Page last updated at 23:53 GMT, Tuesday, 10 February 2009

What is a global recession?

Unemployed workers at an employment office in Spain

Many individual countries are now in recession, and the world economy is flagging badly. Leading economic organisations and business leaders are talking about "a global recession".

But it is not easy to define. BBC World Service economics correspondent Andrew Walker looks at the tricky business of working out whether we are in "a global recession".

It really depends what you mean.

Even for national economies the word "recession" has more than one meaning.

It can apply to two consecutive quarters of declining output (GDP), a decline in annual GDP, or in the case of the US, it is the judgement of a committee of economists at the National Bureau of Economic Research.

But although there is more than one, these definitions are are widely used and understood.

That is less true of global recessions.

Some people are talking about one now, and for what it's worth, I have little doubt that by the end of this episode most people will agree that we have been through one. But what is it?

Different thresholds

Quarterly data are a problem at the global level. The International Monetary Fund (IMF) has concerns about the consistency across countries so it doesn't publish any quarterly global aggregates.

Whatever label we choose, the underlying reality matters a great deal to people who lose their jobs, have their incomes cut or whose business fails

So that brings us to annual figures and I have heard several different thresholds from IMF chief economists for judging whether a year counts as a recession.

Global output growth below 3%, 2.5%, and 2% have all been suggested.

Another idea is growth per capita of below zero. Global population grew at about 1.2% last year, which gives another, lower threshold.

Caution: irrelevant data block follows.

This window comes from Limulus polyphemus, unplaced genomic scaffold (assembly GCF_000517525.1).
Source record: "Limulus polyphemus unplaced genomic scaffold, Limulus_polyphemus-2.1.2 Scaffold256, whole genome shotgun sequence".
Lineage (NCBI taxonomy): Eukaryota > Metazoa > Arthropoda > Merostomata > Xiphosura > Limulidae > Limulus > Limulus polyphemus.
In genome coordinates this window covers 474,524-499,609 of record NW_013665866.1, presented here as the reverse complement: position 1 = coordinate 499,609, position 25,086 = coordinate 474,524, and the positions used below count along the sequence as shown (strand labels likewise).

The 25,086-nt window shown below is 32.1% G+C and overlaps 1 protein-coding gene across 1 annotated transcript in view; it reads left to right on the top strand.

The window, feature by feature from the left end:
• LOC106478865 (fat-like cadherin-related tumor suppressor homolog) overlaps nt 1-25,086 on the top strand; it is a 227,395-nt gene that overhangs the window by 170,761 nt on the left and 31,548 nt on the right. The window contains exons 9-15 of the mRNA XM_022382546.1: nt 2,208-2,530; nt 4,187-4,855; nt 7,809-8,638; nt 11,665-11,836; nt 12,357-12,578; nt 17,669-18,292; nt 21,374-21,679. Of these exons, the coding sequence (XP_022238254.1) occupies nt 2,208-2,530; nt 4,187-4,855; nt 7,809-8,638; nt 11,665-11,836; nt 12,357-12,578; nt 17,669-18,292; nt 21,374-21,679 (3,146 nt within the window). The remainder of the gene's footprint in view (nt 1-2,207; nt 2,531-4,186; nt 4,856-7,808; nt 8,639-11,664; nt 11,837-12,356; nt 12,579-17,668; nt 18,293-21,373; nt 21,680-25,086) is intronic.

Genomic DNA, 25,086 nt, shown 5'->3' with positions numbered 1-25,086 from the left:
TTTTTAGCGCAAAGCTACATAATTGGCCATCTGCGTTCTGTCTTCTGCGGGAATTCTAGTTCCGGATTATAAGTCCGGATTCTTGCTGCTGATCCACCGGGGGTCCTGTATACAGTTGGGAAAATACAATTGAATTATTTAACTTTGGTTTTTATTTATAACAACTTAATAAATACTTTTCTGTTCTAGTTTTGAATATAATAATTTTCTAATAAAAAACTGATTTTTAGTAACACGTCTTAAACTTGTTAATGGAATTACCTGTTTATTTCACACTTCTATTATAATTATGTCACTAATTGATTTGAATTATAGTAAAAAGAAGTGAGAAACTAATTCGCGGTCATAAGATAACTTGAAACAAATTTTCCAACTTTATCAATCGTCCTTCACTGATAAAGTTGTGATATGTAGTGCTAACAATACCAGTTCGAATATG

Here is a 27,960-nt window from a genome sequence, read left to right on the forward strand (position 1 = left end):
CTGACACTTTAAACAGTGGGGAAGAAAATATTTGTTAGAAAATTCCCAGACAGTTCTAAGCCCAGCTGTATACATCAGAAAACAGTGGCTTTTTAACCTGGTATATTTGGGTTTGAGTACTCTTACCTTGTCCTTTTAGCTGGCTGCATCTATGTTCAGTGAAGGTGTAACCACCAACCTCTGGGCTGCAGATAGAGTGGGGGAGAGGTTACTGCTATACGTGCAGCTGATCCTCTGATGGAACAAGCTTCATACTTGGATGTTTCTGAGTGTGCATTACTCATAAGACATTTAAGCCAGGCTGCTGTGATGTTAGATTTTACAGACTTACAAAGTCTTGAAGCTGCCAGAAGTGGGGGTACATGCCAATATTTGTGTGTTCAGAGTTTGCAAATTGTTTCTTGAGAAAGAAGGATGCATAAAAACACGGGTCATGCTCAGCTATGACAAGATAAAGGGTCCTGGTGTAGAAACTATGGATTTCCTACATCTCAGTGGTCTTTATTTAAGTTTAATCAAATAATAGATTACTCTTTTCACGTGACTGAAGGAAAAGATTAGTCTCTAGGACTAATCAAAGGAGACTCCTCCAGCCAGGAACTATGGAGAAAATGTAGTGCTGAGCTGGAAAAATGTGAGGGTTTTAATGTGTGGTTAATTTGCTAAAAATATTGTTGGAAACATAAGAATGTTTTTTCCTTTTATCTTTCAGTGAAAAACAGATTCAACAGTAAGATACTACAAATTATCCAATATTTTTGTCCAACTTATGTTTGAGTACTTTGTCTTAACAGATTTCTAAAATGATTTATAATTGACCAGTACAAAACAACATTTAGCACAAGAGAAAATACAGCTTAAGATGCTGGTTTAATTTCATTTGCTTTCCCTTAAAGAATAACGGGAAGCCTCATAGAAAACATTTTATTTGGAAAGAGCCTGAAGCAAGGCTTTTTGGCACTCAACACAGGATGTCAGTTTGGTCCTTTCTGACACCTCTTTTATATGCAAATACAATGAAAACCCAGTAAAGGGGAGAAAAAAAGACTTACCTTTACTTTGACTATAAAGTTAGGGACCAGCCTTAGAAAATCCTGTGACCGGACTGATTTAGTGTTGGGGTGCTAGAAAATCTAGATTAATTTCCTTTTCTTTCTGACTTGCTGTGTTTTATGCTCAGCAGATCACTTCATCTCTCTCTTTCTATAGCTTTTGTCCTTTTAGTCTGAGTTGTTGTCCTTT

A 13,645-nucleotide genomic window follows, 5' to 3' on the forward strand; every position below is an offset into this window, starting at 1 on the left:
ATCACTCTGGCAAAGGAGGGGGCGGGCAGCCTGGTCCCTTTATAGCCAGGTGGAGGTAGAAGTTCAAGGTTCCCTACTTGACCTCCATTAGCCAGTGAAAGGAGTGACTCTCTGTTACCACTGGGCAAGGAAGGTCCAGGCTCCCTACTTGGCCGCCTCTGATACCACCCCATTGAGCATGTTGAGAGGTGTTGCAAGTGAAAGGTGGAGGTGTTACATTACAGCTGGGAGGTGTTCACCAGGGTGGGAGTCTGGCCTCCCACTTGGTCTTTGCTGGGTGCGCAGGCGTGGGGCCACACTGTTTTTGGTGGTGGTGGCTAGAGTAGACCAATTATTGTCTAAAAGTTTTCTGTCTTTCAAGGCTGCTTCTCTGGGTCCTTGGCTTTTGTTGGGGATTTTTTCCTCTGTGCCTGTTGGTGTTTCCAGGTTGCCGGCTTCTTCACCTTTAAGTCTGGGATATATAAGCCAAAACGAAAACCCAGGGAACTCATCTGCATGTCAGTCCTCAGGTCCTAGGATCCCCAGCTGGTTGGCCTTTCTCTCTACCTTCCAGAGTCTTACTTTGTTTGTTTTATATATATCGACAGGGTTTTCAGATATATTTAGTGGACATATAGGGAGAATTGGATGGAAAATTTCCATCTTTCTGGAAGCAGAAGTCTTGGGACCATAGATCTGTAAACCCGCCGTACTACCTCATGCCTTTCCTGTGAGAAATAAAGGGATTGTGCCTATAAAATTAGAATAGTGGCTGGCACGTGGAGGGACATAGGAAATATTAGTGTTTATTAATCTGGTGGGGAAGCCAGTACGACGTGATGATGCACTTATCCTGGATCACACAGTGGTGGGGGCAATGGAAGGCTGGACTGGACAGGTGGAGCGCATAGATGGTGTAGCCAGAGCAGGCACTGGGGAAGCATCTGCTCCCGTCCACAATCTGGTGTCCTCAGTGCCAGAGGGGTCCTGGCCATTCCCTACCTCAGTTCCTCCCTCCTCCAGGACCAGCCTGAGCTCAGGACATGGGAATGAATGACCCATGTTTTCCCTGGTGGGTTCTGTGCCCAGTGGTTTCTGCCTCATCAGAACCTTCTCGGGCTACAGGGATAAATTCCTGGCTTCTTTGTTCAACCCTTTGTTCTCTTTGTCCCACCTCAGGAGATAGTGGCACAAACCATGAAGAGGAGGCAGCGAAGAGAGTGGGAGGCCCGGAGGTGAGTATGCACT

Or some people just take recession to mean a very sharp slowdown in global growth.

There is also a wrinkle when it comes is adding up national output figures, in different national currencies.

The obvious thing to do is to use actual exchange rates, but that tends to make items produced in a developing country count for less than a similar item made in a developed one.

You can adjust for that by using made-up conversion rates known as Purchasing Power Parities, or PPPs.

If there is a global recession, it will be this year - let's hope no more than that.

So there are no real data. All we have to go on is forecasts.

The most recent one from the IMF is growth of 0.5% using PPPs, and minus 0.6% using market exchange rates.

If the forecast is right it's a recession by all those measures.

Political banana skin

But does it matter? For a journalist, it is more convenient to know for sure one way or the other.

Many people called 2001 a global recession, but the IMF decided it was a near miss. For the sake of balance I felt obliged to take account of that in how I wrote.

Whatever label we choose though, the underlying reality matters a great deal to people who lose their jobs, have their incomes cut or whose business fails.

It is also worth asking whether the word itself makes things worse, by depressing confidence.

It is arguable that when the National Bureau announced the current US recession, it added to the gloom on Wall Street - though it was a bad day for investors anyway.

There certainly is a history of wariness about using the R-word.

Last year the US Treasury Secretary Henry Paulson invented a new term - "down-climb".

It was such an odd choice that it really only succeeded in showing he was trying to avoid a nastier one.

In the more distant past, there's a story about a senior official in Jimmy Carter's US administration, an economist by the name of Alfred Kahn.

He was told off for frightening people by talking of recession and even depression.

So what did he do? Was he chastened?

No. He was witheringly sarcastic. He decided, the story goes, to substitute another word - banana.

The US was in danger of experiencing the worst banana in 45 years.

In a way it was a case of turning on its head a famous line from Shakespeare's Romeo and Juliet: "That which we call a rose by any other name would smell as sweet".

But this time it's not a rose that we can smell. It's an increasingly rotten banana.

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